Laser drilling processes can also be optimized for very small hole diameters, even in conjunction with substantial aspect ratios. This is explained in the article on laser micromachining.
Lasers Used for Drilling
Laser drilling is in most cases done with pulsed lasers – typically with nanosecond lasers. At the workpiece, one may e.g. apply a peak intensity of 109 W/cm2 over a time of 20 ns. If the laser beam radius is 100 μm, for example, this leads to a pulse energy around 6 mJ. Therefore, millijoule pulses are usually required, except for very small holes.
Pulsed solid-state nanosecond lasers (Q-switched lasers) are most frequently employed for drilling. For finest processing results (tiniest holes, highest processing quality), ultrafast lasers (laser–amplifier systems) are more and more used. The continuing performance advances allow the realization of quite impressive results, for example multi-beam drilling of thousands of sub-micrometer holes per second.
However, laser drilling is in some areas – e.g. for drilling in dielectrics or ceramics – still done with CO2 lasers or excimer lasers.
For drilling in materials with low thermal conductivity, substantially longer laser pulses can be used, e.g. from free-running lamp-pumped lasers.
Many lasers emit linearly polarized light. This is not ideal for drilling, however, since the angle between electric field direction and the created hole surface then varies strongly around the circumference, and that can lead to an elliptical hole cross-section. Better results are often achieved with radially polarized beams, which may be generated by transforming a TEM00 beam with a specialized kind of beam shaper. Note that radial polarization is associated with zero intensity on the beam axis, i.e., a kind of doughnut beam shape.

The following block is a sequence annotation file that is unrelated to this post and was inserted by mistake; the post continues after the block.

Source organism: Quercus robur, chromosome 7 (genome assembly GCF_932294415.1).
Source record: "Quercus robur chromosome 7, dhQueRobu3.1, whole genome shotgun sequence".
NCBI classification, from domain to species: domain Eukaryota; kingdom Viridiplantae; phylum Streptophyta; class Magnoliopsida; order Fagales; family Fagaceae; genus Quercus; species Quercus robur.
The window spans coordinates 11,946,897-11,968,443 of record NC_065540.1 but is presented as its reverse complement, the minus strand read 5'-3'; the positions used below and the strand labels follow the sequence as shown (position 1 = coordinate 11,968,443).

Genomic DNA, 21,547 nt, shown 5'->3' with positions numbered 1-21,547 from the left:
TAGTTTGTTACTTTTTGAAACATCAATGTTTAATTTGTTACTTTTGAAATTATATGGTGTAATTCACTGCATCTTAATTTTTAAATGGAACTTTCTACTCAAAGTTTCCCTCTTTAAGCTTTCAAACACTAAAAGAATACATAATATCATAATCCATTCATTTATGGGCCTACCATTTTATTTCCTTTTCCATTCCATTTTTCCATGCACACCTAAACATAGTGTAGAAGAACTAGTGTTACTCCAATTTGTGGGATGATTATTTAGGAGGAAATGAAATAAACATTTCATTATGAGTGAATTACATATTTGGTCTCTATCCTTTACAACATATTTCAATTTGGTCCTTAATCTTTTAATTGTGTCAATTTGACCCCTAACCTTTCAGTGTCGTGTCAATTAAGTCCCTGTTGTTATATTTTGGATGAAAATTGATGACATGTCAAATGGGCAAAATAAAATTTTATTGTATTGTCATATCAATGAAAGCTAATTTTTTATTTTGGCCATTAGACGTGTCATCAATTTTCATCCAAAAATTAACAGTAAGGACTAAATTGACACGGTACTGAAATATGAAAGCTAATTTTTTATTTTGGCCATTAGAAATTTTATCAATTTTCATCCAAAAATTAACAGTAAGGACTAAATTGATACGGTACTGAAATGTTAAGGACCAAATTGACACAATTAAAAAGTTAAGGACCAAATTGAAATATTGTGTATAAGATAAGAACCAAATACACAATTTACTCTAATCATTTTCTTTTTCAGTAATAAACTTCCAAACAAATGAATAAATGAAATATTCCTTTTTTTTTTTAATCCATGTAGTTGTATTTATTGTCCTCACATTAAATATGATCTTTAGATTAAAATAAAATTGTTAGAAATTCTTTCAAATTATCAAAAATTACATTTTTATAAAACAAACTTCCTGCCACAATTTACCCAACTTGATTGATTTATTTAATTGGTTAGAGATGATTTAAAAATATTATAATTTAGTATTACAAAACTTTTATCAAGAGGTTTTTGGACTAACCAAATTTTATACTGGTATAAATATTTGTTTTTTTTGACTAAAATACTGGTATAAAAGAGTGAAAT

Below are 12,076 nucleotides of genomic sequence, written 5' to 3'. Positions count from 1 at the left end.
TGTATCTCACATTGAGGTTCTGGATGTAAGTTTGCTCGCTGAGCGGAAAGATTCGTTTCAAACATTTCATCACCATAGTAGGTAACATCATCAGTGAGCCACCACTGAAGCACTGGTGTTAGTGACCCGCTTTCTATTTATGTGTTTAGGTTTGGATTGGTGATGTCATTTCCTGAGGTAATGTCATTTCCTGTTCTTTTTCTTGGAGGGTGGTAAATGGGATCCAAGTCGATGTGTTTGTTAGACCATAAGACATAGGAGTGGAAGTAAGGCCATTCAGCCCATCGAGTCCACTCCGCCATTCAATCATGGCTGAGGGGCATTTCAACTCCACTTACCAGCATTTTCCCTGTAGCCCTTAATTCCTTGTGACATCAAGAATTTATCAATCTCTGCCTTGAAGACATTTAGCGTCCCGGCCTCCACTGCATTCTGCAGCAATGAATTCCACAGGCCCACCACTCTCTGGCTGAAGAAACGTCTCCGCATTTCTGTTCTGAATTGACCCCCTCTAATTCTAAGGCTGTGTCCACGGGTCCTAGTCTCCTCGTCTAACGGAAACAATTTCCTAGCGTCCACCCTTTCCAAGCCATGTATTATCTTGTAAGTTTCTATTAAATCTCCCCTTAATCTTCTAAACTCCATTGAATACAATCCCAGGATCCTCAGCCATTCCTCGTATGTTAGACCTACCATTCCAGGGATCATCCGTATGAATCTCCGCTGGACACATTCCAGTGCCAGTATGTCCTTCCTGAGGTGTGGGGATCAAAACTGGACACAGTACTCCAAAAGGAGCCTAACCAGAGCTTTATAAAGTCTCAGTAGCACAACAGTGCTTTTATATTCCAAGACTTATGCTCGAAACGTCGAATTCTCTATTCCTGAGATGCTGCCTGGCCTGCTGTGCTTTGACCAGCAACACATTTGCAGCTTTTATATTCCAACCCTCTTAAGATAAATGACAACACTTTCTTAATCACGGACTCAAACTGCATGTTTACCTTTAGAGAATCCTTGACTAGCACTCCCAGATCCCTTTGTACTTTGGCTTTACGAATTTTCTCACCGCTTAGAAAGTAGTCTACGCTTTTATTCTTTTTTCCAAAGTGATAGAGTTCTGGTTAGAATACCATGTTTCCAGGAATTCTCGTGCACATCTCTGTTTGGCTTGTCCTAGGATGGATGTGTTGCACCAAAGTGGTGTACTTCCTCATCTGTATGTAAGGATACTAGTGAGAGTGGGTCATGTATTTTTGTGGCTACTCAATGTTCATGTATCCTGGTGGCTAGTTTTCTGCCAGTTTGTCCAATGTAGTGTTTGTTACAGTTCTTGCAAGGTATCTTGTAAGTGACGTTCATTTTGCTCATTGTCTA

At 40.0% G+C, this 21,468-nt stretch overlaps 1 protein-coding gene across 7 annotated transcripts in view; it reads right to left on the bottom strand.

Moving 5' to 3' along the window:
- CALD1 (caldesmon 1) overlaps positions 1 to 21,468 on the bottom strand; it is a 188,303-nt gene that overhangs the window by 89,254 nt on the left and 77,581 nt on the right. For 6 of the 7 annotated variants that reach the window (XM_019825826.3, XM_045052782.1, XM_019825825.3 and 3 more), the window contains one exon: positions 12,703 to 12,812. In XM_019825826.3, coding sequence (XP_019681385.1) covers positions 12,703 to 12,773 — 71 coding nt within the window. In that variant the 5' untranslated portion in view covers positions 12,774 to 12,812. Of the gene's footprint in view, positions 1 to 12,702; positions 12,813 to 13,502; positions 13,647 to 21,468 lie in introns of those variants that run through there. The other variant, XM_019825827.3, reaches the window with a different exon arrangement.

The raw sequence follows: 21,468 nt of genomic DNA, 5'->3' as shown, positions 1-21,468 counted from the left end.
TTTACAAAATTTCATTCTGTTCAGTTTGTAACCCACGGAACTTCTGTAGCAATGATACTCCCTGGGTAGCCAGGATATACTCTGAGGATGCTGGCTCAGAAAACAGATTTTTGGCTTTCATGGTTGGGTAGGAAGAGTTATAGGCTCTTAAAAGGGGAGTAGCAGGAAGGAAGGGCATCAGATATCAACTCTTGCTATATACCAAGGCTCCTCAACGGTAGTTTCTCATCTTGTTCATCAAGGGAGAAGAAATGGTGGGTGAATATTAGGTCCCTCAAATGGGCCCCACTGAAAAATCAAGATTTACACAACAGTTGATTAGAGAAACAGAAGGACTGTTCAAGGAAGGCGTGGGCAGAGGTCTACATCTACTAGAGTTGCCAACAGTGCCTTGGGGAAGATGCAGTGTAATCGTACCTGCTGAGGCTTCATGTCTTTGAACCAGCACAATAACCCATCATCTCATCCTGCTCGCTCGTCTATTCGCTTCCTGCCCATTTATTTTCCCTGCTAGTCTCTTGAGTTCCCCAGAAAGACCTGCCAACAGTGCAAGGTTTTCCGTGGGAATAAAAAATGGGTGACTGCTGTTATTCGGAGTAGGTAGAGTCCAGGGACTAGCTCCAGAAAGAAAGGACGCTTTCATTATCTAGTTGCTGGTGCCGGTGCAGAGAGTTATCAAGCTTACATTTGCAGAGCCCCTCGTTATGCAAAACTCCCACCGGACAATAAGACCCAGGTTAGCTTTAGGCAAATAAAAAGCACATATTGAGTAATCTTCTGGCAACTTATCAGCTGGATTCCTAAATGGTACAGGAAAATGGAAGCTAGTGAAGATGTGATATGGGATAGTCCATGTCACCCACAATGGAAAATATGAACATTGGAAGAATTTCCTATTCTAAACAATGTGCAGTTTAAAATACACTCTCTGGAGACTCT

Laser Drilling Machines
A typical industrial laser drilling machine contains the following:
- The core part is the laser source, e.g. a Q-switched solid-state laser system with an average output power of several hundred watts or several kilowatts. It usually requires some auxiliary units, particularly for cooling the laser.
- A beam delivery system transports the laser light to the application area. For bridging large distances, one often uses high-power fiber cables.
- The laser processing head needs to be moved relative to the workpiece. That may be done by moving the workpieces only, by moving the laser head only (flying optics), or with hybrid solutions, assigning certain degrees of freedom to one or the other side. The processing head is often equipped with a supply of processing gas.
- There may be additional facilities for automatically loading and removing workpieces, removing debris and fumes, etc.
- Due to the substantial laser powers, laser safety is an important issue. It may be provided with very different means, e.g. by doing the drilling only within a closed housing with an interlock, or by not having any personnel in the whole area during automated production.
Advanced laser cutting machines can often control movements with five or even six axes, allowing not only to drill holes into a fixed plane, but also 3D parts, e.g. accessed by a laser head on a robot arm from different directions.
While some drilling machines are entirely optimized for one specific application, there are also multi-purpose machines with substantial flexibility to adapt to different scenarios.